|Studio album by|
|Released||14 September 1990|
|Judas Priest chronology|
|Singles from Painkiller|
Painkiller is the twelfth studio album by English heavy metal band Judas Priest, released on 14 September 1990, by Columbia Records. It was the band's last album to feature long-time lead singer Rob Halford until his return for their fifteenth studio album, Angel of Retribution (2005), and the first to feature drummer Scott Travis.
Painkiller is the first Judas Priest album to feature drummer Scott Travis, who replaced long-time drummer Dave Holland in 1989. Travis was previously a member of Los Angeles band Racer X and with his heavy use of double kicks, Travis gave Judas Priest a new sound and heavier edge. Painkiller was described as heavy metal    and, due to its relatively intense sound, speed metal.  
The album was recorded at Miraval Studios, Brignoles, France in early 1990 and mixed at Wisseloord Studios, Hilversum, the Netherlands later that year. It was produced by the band and Chris Tsangarides, marking the first time since 1978's Killing Machine that Judas Priest had not worked with Tom Allom and the first time since 1976's Sad Wings of Destiny that Judas Priest and Tsangarides worked together.
Don Airey was brought in to play keyboards on "A Touch of Evil". In a 2020 interview, Airey revealed that he also doubled most of the album's bass parts on a Minimoog synthesizer, to achieve the album's distinctive bass sound.  
Despite the album being finished in March 1990, the album's release was delayed due to the pending, much-publicized subliminal message trial that began on 16 July 1990. The band was the subject of a civil lawsuit alleging their recording was responsible for the suicide attempts of two young men in Reno, Nevada on 23 December 1985. The case was eventually dismissed on 24 August 1990. With the trial behind them, the band finally released the album on 14 September 1990 on LP, cassette and CD.
The album was certified Gold by RIAA in January 1991. A remastered CD was released in May 2001, including a live recording of "Leather Rebel" and a previously unreleased song, "Living Bad Dreams". The album received a Grammy nomination for Best Metal Performance at the 33rd Annual Grammy Awards, losing to Metallica's cover of the Queen song "Stone Cold Crazy".
|The Rolling Stone Album Guide|||
|The Great Rock Discography||8/10 |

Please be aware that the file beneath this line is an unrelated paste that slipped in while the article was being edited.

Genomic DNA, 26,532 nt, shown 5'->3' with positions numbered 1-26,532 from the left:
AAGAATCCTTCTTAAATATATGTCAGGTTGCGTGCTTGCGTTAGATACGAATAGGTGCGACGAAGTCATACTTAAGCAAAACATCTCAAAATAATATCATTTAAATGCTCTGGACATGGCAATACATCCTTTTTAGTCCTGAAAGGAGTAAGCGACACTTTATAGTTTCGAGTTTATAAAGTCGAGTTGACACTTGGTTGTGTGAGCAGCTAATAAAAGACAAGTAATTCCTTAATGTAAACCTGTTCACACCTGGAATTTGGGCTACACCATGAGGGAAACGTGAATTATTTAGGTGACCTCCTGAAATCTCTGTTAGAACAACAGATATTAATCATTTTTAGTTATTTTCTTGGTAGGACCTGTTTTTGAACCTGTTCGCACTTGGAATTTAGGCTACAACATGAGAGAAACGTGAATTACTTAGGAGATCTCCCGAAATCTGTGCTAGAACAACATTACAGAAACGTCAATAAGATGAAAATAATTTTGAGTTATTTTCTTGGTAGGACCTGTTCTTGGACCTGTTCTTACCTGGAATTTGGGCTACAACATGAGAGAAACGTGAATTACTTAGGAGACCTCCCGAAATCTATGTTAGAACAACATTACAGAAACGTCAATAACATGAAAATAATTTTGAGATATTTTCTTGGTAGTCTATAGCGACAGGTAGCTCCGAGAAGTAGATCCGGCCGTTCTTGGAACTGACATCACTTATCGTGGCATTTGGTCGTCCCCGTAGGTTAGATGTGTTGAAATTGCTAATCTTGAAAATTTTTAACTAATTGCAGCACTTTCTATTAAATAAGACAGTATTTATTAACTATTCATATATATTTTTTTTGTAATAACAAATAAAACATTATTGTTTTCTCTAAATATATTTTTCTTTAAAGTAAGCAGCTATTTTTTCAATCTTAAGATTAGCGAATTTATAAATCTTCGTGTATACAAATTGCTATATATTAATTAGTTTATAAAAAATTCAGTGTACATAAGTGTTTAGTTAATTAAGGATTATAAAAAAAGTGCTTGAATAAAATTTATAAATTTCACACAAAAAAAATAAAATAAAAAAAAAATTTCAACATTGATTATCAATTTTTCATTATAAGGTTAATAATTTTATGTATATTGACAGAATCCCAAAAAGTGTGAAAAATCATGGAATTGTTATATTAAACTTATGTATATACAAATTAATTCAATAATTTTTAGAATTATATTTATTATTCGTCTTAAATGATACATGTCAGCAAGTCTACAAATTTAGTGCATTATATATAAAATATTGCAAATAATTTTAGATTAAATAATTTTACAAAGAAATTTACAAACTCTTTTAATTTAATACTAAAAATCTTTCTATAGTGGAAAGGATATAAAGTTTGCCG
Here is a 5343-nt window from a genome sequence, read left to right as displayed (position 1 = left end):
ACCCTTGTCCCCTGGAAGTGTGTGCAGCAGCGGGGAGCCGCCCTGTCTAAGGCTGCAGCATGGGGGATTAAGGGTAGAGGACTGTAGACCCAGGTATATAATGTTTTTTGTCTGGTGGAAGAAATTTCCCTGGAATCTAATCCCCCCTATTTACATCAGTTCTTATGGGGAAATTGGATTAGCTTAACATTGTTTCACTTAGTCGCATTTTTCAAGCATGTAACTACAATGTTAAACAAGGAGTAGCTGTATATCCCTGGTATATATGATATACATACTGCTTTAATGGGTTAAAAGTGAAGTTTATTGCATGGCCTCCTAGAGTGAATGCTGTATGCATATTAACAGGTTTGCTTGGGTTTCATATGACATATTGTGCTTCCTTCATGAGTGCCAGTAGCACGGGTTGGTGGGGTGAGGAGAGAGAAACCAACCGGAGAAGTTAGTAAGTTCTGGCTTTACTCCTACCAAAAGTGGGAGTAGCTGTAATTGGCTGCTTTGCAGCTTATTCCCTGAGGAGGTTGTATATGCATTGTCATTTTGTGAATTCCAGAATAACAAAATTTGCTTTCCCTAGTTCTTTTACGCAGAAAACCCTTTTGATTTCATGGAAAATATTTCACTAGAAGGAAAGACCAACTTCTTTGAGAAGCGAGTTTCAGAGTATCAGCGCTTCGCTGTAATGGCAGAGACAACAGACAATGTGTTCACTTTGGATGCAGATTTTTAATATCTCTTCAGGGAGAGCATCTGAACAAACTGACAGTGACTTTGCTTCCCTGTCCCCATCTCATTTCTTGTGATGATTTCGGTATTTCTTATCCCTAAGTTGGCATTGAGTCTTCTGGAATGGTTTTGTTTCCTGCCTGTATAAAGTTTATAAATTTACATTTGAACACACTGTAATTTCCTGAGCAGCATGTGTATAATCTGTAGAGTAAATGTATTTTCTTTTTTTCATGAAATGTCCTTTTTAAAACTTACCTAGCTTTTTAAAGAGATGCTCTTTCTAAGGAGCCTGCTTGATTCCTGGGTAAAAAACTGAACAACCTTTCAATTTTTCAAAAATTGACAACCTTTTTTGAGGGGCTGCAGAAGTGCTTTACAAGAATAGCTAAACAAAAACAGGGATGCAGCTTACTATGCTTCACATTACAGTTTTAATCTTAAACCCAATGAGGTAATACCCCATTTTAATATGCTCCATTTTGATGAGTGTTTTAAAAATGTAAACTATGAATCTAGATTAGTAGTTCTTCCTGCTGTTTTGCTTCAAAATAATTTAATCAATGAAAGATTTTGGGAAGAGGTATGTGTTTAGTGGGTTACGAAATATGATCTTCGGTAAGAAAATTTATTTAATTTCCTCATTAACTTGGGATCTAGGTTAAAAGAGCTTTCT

|Encyclopedia of Popular Music|||
Critical reaction to Painkiller has been overwhelmingly positive, especially from the metal community. Steve Huey of Allmusic, praised the album, saying that it was one of Judas Priest's best albums in years adding that "Travis' thunderous (and crisp-sounding) percussive maelstrom lights an immediate fire under the bandmembers' asses; Glenn Tipton and K.K. Downing tear through a crushing, diabolical riff; and Rob Halford starts shrieking like a wicked witch, giving perhaps the most malevolent-sounding performance of his career. It's a startling statement of musical purpose that arrived seemingly out of nowhere, heralding a comeback that rivals George Foreman's." Mikesn of Sputnikmusic gave the album a 5 out of 5, stating that "Painkiller is full of many memorable riffs and leads from Glenn and K.K. Among the finest moments of the album come from the intense riffing combined with Halford's wailing vocals. The songs found on Painkiller are very energetic from start to finish, and each member seems to feed off each other's performances." On metal-archives.com, the album holds an average score of 92% based on 26 reviews. 
Most of the album's tracks were performed live on the Painkiller World Tour, with the title track becoming one of the band's concert staples. "Hell Patrol", "All Guns Blazing", "A Touch of Evil", "Night Crawler" and "Between the Hammer and the Anvil" have all returned to the setlist on later tours, while "Metal Meltdown" and "Leather Rebel" were retired after only a few performances in 1990. "One Shot at Glory" and its intro "Battle Hymn" were the only songs on the album that had not been played live until August 2021, when they were included in Judas Priest's set at the Bloodstock Open Air festival.
Following the tour for this album, singer Rob Halford left the band in May 1992 and maintained little contact with his former bandmates throughout the 1990s. The reason for this was growing tensions within the band, along with Halford's desire to explore new musical territory by creating a new band of his own, Fight. Contractually, Halford was required to leave Judas Priest to allow sales of any Fight material. Judas Priest remained inactive for several years after Halford had gone; however, the band would eventually re-vamp, record, and tour, recruiting new singer Tim "Ripper" Owens in 1996, who would perform on the studio albums Jugulator and Demolition.
All tracks are written by Glenn Tipton, Rob Halford and K. K. Downing, except where noted.
|3.||"All Guns Blazing"||3:56|
|7.||"Between the Hammer & the Anvil"||4:47|
|8.||" A Touch of Evil" (Tipton, Halford, Downing, Chris Tsangarides)||5:42|
|9.||"Battle Hymn" ( instrumental)||0:56|
|10.||"One Shot at Glory"||6:46|
|11.||"Living Bad Dreams" (Recorded during the 1990 Painkiller sessions)||5:20|
|12.||"Leather Rebel" (Live at Foundation's Forum, Los Angeles, California, 13 September 1990)||3:38|
|Australian Albums ( ARIA) ||60|
|Austrian Albums ( Ö3 Austria) ||22|
|Canada Top Albums/CDs ( RPM) ||29|
|Finnish Albums ( The Official Finnish Charts) ||15|
|German Albums ( Offizielle Top 100) ||7|
|Japanese Albums ( Oricon) ||13|
|New Zealand Albums ( RMNZ) ||27|
|Norwegian Albums ( VG-lista) ||19|
|Swedish Albums ( Sverigetopplistan) ||19|
|Swiss Albums ( Schweizer Hitparade) ||14|
|UK Albums ( OCC) ||26|
|US Billboard 200 ||26|
|Canada ( Music Canada) ||Gold||50,000^|
|United States ( RIAA) ||Gold||500,000^|
^ Shipments figures based on certification alone.
All in all, Painkiller put Judas Priest back at the top of the heavy metal pile.